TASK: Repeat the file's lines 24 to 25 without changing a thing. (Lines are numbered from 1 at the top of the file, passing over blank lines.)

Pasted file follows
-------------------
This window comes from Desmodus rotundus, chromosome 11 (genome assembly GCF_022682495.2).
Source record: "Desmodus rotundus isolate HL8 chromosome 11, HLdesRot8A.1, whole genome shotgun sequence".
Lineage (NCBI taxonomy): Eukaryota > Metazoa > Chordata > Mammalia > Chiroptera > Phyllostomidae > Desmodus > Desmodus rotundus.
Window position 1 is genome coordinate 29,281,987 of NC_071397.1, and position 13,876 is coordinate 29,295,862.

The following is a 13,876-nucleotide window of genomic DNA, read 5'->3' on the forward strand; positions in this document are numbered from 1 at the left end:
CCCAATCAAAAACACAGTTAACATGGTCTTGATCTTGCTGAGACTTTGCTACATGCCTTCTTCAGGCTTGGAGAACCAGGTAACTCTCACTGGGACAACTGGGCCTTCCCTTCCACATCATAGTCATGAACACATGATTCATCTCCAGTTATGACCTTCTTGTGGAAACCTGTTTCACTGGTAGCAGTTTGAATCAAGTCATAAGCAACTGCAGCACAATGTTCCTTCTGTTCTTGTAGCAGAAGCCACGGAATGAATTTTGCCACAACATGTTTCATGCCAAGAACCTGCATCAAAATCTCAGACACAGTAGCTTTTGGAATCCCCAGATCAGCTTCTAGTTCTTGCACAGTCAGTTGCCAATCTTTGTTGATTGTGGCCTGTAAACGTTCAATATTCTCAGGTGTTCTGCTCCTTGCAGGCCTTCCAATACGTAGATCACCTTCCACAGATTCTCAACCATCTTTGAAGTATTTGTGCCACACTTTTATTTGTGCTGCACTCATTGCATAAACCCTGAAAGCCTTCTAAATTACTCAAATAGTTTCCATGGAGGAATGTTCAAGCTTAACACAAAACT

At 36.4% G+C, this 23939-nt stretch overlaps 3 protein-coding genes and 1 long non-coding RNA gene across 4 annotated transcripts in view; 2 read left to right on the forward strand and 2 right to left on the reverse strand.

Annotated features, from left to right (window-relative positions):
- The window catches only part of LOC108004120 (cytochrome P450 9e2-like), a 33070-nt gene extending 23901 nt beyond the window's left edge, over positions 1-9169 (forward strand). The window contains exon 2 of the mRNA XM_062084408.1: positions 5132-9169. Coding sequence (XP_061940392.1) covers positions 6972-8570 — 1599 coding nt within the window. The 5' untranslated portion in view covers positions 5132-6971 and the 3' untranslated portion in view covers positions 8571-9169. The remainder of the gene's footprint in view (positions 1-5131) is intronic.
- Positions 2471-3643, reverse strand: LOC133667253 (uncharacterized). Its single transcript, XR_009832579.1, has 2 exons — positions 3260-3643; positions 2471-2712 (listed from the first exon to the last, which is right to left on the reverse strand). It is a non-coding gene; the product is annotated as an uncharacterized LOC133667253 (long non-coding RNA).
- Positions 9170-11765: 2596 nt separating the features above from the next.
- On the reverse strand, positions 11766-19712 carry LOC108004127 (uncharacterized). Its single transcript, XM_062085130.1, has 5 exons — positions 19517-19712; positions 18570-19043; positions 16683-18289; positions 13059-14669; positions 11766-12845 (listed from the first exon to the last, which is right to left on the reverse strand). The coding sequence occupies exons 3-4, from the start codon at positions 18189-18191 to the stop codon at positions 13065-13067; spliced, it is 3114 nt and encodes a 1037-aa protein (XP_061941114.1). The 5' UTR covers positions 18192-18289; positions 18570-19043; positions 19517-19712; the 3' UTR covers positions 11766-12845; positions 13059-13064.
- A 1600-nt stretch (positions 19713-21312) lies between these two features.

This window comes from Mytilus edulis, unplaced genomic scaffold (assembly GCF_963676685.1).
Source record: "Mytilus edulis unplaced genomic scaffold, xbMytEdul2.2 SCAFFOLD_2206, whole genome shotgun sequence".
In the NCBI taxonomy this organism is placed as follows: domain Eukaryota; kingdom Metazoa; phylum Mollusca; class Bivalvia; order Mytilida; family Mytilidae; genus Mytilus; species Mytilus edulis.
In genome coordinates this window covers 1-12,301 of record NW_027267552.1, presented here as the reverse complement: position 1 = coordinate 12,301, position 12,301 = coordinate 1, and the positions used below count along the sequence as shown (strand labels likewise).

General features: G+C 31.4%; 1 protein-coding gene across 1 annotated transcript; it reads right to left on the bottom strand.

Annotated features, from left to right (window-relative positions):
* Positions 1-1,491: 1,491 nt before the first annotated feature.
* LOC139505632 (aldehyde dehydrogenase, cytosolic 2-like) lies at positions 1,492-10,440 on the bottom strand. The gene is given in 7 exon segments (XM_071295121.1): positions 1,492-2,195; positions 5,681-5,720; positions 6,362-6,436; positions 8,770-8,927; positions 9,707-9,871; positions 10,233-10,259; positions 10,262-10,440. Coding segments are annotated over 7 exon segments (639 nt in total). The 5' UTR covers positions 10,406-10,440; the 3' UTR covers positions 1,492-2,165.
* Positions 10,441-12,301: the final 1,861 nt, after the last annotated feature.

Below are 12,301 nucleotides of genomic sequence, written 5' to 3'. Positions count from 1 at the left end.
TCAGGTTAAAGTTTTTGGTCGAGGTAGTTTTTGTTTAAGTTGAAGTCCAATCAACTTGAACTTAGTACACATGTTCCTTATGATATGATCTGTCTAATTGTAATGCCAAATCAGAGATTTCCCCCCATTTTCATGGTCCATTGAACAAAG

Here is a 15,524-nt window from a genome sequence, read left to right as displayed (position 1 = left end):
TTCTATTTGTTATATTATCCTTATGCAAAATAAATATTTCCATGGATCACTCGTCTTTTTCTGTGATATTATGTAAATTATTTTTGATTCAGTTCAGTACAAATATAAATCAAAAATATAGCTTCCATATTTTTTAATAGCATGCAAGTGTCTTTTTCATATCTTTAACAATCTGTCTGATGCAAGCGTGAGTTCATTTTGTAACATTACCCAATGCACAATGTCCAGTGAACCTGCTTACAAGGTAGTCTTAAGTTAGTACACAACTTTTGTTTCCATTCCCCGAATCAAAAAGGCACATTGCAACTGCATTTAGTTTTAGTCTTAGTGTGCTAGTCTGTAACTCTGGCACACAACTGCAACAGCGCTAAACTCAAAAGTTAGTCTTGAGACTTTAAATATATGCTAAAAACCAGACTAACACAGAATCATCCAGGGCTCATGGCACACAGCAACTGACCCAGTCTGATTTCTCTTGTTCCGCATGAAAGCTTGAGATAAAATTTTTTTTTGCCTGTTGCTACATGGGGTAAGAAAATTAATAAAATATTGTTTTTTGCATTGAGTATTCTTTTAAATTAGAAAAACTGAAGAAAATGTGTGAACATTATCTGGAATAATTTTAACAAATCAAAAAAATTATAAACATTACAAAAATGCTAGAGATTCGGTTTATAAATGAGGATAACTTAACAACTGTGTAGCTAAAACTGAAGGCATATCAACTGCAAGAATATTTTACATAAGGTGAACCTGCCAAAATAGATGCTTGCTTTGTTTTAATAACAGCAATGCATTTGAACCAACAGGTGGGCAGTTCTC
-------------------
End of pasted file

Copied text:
TCAGGTTAAAGTTTTTGGTCGAGGTAGTTTTTGTTTAAGTTGAAGTCCAATCAACTTGAACTTAGTACACATGTTCCTTATGATATGATCTGTCTAATTGTAATGCCAAATCAGAGATTTCCCCCCATTTTCATGGTCCATTGAACAAAG

Here is a 15,524-nt window from a genome sequence, read left to right as displayed (position 1 = left end):